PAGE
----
This Labrador dog was given a destruction order under the Dangerous Dogs Act after 3 bite incidents. After completing a period of residential training with us, returning to his owners who then proved that they could also reproduce the new behaviour, I gave evidence in court based on my report and we successfully had the order changed to a contingency destruction order. An important case for anyone in the same position.
When an owner is taken to court because their dog has bitten or importantly, because it behaved as if it was going to, it is an offence under the Dangerous Dogs Act. The outcome of a court case can be a discharge (mainly only on a technicality, I’ve never seen one) a control order (usually muzzled in public, not off lead etc) or a destruction order. Both orders can be appealed.
A destruction order might be changed to a contingency destruction order if it is proven that the dog is not likely to repeat the behaviour, or has undergone successful rehabilitation therapy, or that therapy is likely to help. These are not simple, nor are they always accepted by the court. A contingency order means that rather than immediate destruction, as long as there is not another incident, the dog remains alive.
In the case above, he came to us just after the third incident, with a case pending. As the last 2 incidents occurred whilst being looked after in a day care facility in the South West, it was a staff member that was prosecuted, not the owners. However, when the Magistrate gave the destruction order, it was the owners chance to appeal, which they had to do.
By the time we came to Crown Court, this Labrador had received behaviour therapy with us, handover and several 1-2-1 sessions with his owners, had been on holiday and had proven that he could behave calmly and normally in public and was no danger to the public. He will wear a muzzle in public for the rest of his life, but he now has a life.
You cannot appeal if you haven’t done anything to fix the problem, or proven that you are responsible, or if your dog is still a risk to the public. If you have an incident, start work immediately, don’t wait to get to court and argue that you are sure training will help, start now and hope not to get an order against your dog. Too many people wait to see what’s going to happen, the dogs are sometimes seized, then training isn’t an option. It become an assessment with recommendations. Dogs assessed in kennels can behave very differently from in their own home.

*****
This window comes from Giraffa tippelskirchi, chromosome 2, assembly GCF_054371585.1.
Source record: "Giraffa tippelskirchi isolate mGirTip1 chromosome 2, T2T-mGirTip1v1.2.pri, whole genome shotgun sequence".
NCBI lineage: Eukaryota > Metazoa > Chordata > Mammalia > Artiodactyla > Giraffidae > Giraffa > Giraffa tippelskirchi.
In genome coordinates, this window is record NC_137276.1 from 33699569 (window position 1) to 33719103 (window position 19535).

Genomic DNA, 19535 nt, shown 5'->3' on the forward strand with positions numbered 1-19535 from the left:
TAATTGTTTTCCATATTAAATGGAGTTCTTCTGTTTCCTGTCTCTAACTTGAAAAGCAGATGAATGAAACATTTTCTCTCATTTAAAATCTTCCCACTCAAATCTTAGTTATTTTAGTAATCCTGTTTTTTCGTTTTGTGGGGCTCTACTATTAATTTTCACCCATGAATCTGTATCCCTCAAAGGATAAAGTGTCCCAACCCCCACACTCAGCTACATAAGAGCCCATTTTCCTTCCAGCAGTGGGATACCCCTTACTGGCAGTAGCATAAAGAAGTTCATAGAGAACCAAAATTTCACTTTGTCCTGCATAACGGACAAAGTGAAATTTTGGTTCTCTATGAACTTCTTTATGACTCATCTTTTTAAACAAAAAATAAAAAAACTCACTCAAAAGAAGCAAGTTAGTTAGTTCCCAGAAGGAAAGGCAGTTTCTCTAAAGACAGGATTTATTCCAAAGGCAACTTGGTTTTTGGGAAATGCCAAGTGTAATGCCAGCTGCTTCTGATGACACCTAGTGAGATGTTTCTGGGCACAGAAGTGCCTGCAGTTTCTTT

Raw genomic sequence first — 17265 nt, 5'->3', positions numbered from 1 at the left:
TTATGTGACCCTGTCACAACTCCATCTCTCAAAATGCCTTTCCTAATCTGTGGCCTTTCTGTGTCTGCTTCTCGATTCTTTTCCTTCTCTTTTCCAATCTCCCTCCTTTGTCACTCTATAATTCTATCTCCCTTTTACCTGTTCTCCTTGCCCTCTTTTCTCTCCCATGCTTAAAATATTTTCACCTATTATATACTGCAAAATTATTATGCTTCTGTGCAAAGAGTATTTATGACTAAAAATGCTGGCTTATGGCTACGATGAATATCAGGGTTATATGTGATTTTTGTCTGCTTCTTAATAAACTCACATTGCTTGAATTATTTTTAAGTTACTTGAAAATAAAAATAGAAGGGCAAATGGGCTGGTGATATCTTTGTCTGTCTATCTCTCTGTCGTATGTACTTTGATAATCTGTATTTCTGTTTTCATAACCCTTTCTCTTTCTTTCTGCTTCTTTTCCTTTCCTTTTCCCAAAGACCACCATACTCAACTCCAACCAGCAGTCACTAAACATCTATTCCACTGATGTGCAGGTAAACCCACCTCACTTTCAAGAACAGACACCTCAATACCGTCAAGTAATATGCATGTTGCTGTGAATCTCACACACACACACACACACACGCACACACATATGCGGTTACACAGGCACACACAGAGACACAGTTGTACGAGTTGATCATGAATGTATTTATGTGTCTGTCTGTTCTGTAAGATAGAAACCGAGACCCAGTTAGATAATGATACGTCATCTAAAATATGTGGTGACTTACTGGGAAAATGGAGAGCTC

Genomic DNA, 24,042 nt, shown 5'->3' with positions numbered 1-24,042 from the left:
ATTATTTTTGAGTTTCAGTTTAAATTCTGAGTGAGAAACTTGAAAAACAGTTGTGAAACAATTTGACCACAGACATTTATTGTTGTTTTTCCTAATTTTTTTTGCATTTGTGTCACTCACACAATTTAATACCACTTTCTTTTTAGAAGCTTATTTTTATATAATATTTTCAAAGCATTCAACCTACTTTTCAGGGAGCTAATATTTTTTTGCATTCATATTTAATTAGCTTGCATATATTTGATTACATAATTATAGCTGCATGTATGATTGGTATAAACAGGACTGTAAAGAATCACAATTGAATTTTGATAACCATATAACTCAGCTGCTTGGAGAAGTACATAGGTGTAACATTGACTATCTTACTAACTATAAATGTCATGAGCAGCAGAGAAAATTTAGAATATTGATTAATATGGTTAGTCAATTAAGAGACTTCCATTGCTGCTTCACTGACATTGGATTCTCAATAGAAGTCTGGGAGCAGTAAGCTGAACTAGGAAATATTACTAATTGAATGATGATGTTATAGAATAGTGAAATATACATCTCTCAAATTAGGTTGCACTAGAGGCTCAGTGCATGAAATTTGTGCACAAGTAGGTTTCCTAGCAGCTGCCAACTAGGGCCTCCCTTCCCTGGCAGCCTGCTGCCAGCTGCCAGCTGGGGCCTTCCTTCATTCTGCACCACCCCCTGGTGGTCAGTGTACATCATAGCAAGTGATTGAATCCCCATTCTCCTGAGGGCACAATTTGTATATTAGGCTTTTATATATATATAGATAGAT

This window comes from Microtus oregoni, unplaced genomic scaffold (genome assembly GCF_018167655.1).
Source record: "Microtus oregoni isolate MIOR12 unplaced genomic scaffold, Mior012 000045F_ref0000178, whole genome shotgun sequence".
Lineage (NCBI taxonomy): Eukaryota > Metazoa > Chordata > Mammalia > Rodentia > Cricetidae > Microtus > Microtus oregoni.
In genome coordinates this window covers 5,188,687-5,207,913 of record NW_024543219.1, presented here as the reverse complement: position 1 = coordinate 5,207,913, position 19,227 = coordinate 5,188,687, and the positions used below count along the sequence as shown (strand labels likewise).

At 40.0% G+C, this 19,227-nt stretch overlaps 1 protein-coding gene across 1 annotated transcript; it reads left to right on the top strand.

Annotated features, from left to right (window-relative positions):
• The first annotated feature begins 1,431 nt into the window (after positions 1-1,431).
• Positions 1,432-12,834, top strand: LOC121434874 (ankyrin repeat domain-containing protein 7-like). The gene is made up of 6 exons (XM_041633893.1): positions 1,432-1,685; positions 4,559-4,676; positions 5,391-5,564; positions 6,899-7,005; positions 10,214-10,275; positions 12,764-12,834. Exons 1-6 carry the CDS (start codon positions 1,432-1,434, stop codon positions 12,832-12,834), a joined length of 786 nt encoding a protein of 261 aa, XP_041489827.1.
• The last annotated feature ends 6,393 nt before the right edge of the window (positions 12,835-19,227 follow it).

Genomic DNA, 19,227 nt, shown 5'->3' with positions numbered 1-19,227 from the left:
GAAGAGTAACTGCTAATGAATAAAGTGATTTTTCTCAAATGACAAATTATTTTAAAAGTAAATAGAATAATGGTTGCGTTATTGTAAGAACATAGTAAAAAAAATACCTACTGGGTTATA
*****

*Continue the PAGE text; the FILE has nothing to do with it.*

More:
Do the following:
- An immediate assessment by a professional if there is an incident
- Secure or raise your fencing
- Get written statements of support from people who have regular contact with the dog
- Start remedial behaviour therapy immediately
- Don’t get your advice from facebook “expert” dog owners who think they know the law
This dog was lucky, his owners realised they needed to act and it has saved him. I could stand in court to support my report and show that he had been living back with his owners and was a different dog, an expression also used by his owner.
This is a Labrador, not a breed people normally think of as dogs who bite. His owners had sought help from trainers, who said they were doing behavioural therapy, but they were really just doing obedience. He was initially highly reactive, lunging and barking at any new person or dog. Very aggressive to visitors at home, territorial and throwing himself at the windows to threaten passers by. Because of this, his owners muzzled him in public, but he got so bad he couldn’t go out unless nobody was around. The daycare centre had been given his muzzle but chose not to use it. None of this happens now after his successful residential training and handover.
The law is complicated, don’t be complacent, fix your problems before there is a bite, don’t just manage them.
My thanks to Cooper & Co (DogLaw) who represented my client.
Please also read “My Dog Has Bitten, the Police Seized my dog”
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